The country is reminded about JP today as never before. There is hopelessness and despair all around. Corruption has become a monster and people want change at all cost. Anna movement galvanized the nation against corruption but could not translate the support into an organized movement for social change. This book will guide and inspire those who want to become the instrument of change.
It is a moving history about JP how he came into the movement despite his failing health. Noted poet Ramdhari Singh Dinkar prayed to Lord Tirupati that test of life be given to JP to lead the movement. Dinkar died in the lap of JP in Ramnath Goenka's house and thus was born the JP Movement.
The deep-dark period of autocracy (1975-77) in India. Those were month of draconian laws, extinguished freedom, Gestapo-type arrest, severe Press censorship, forced sterilization and abject surrender marked by terror of the of the minions and slavery of the elites that made India a fascist-type police state.
The return of the sunlight of democracy due largely to the defiance of a 73-year old Jayaprakash Narayan, a congenital democrat. The Emergency was not only the defeat JP and his movement against corruption, inflation and misruled, but also of the entire population that loved freedom. The state power of Indira Gandhi lost whereas the moral authority if JP won.
Vulnerability of India's institutions of governance and how effectively the President, Union Cabinet, Parliament, Supreme Court, Governors, State Assemblies, senior civil servants, police and intelligence agencies and the Press were manipulated by a dictatorial prime minister and exploited by her 'unprincipled' son.
New perspective on the movement in view of the classified papers accessed by the author.
MG Devasahayam is an Economist-Administrator with a distinguished career spanning over four decades. He has first-hand experience in the working of Indian Army, Government (IAS), public & Private Sector, Political System and Non Governmental Organizations. He has worked closely with Mother Teresa and Jayaprakash Narayan, which he considers as the greatest achievement of his life.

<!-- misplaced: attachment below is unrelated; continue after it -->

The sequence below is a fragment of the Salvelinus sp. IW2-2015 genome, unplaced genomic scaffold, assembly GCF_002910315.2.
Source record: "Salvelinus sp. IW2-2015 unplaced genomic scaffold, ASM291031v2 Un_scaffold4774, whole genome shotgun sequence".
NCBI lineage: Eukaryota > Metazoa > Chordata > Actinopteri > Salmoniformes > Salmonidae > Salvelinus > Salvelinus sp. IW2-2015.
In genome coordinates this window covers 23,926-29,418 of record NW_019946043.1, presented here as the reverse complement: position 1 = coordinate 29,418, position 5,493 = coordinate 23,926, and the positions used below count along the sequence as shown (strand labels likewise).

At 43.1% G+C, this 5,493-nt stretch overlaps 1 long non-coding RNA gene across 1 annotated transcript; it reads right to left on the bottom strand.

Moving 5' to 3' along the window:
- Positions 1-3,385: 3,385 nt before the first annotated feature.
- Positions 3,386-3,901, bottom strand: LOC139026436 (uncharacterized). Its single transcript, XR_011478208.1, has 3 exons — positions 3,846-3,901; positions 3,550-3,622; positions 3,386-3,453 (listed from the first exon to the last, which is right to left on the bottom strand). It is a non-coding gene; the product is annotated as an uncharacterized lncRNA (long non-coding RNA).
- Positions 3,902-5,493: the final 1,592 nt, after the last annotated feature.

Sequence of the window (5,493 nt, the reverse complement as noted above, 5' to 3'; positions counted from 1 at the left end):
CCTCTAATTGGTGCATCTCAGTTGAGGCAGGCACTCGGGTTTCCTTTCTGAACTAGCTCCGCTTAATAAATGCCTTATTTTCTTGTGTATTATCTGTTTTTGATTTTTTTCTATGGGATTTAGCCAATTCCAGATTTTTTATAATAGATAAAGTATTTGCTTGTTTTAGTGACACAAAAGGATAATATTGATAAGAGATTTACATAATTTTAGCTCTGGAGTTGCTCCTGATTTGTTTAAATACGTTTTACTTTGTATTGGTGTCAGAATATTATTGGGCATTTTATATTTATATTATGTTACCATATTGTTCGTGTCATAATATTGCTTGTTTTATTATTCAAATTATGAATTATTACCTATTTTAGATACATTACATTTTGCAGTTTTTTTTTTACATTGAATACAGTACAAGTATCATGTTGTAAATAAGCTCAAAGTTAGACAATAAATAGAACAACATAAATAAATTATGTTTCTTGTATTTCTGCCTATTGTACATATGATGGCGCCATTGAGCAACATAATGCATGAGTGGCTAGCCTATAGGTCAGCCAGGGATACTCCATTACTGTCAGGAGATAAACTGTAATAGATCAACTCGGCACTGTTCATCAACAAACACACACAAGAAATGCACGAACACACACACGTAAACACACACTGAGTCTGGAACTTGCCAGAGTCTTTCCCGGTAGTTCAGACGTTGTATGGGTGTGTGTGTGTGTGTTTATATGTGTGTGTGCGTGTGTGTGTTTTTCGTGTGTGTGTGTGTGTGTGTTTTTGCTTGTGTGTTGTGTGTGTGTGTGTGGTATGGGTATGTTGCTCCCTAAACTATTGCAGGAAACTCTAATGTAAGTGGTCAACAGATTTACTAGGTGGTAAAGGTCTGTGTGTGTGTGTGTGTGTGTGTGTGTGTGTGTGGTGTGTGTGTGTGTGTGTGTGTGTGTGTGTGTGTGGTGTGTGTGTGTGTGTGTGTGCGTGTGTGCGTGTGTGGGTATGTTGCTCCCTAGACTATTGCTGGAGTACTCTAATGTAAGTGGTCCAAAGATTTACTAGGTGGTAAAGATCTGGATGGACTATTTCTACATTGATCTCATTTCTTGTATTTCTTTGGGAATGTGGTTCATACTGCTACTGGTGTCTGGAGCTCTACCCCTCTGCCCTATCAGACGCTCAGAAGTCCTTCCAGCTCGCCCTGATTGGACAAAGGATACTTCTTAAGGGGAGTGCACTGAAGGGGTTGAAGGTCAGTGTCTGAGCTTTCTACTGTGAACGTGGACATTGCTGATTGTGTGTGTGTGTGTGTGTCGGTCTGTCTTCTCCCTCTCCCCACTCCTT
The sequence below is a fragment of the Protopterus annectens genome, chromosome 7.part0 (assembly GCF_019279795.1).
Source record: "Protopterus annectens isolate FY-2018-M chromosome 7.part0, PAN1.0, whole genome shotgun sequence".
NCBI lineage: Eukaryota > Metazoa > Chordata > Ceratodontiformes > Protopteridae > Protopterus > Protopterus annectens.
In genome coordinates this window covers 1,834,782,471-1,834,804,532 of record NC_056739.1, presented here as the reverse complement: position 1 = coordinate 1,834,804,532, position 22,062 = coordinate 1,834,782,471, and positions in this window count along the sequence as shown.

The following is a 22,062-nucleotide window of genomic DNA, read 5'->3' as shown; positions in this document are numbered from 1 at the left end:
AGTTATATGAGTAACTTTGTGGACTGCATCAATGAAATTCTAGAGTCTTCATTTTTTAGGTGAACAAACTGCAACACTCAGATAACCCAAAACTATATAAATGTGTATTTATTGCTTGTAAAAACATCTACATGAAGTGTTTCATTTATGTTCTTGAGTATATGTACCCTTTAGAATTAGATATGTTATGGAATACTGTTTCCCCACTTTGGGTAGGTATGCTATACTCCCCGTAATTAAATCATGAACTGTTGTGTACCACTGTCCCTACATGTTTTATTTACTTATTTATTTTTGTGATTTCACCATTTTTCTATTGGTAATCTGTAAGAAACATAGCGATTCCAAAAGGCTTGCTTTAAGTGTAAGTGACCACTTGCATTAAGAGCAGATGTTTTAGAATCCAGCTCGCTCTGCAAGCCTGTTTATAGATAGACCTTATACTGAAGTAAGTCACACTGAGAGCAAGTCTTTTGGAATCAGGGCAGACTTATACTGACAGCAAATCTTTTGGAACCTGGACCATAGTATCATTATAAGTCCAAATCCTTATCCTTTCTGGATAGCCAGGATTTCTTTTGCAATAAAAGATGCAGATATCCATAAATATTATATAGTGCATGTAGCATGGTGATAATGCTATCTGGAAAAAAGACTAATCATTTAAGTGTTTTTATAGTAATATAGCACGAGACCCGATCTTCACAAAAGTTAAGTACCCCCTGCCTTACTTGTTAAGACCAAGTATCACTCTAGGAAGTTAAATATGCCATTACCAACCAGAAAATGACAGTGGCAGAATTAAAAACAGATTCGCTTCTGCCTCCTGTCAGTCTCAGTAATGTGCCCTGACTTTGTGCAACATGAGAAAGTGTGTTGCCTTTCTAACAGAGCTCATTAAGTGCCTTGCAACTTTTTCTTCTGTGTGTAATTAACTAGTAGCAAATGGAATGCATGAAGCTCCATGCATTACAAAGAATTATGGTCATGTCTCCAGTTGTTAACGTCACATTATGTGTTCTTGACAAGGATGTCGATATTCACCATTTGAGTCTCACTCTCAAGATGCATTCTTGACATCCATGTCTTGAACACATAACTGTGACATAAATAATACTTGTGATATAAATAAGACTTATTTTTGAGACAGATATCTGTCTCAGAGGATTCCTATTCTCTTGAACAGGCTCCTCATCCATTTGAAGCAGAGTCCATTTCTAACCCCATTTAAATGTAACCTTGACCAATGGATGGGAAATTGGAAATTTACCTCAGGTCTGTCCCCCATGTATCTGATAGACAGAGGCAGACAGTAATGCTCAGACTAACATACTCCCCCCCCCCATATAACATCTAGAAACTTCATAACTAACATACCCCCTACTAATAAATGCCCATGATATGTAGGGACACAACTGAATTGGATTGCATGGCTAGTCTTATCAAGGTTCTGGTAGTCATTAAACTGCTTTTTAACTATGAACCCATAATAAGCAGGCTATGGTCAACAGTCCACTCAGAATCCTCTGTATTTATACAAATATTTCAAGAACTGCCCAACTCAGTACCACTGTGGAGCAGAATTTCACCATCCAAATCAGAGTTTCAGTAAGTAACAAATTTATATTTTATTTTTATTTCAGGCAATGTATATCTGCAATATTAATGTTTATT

During the Emergency (1975-77), when JP was imprisoned at Chandigarh, Devasahayam was District Magistrate of the Union Territory and a such was JP's 'custodian in jail'. During this period, he met JP almost on a daily basis and developed a warm relationship with him that sustained even after the Emergency and lasted till JP, the architect of 'India's Second Freedom', passed away in October 1979.
The author is a thinker, analyst, public speaker and water. Several of his articles have been published in newspapers across the county and other prestigious publications. The thrust in his writing has been governance, reforms, resource efficiency and issues such as freedom, democracy and corruption.
The term 'Emergency' that symbolised India's descent from democracy to dictatorship three-and-a-half decades ago has made a grand re-entry into middle class drawing rooms, specially amongst youth. What is significant is that the reference to Emergency is being made by a generation for whom it was an era in the distant past. They did not experience its excesses, nor would have cared about it till a short while ego. Now they do.
Soon after declaration of Emergency in June 1975, Prime Minister Indira Gandhi placed a document "Why Emergency?" before Parliament. This 'white paper' depicted Jayaprakash Narayan (JP) as the villain and put the entire blame for declaration of Emergency on the mass movement that he led.
It is time, therefore, to remember Winston Churchill's famous words: "Those that fail to learn from history, are doomed to repeat it." The purpose of this book is to provide the learning about JP Movement and the dark days of Emergency, which are inexorably intertwined with the sunshine of India's second freedom.
The trigger for bringing back memories of Emergency is Anna Hazare's middle-class surge with a generous sprinkle of youth demanding the enactment of stringent Jan Lokpallegislation to combat the massive seams and corruption that have engulfed the country and have led to public fury. Anna went on a 12-day fast at Ramlila grounds, with a few thousand crowds in attendance, and made Parliament pass a 'Sense of the House' resolution to draft a 'practical, implementable and constitutional' Lokpal Bill and enact the same into law within a short period of time. This was preceded by an aborted fast by yoga guru, Baba Ramdev at the same venue.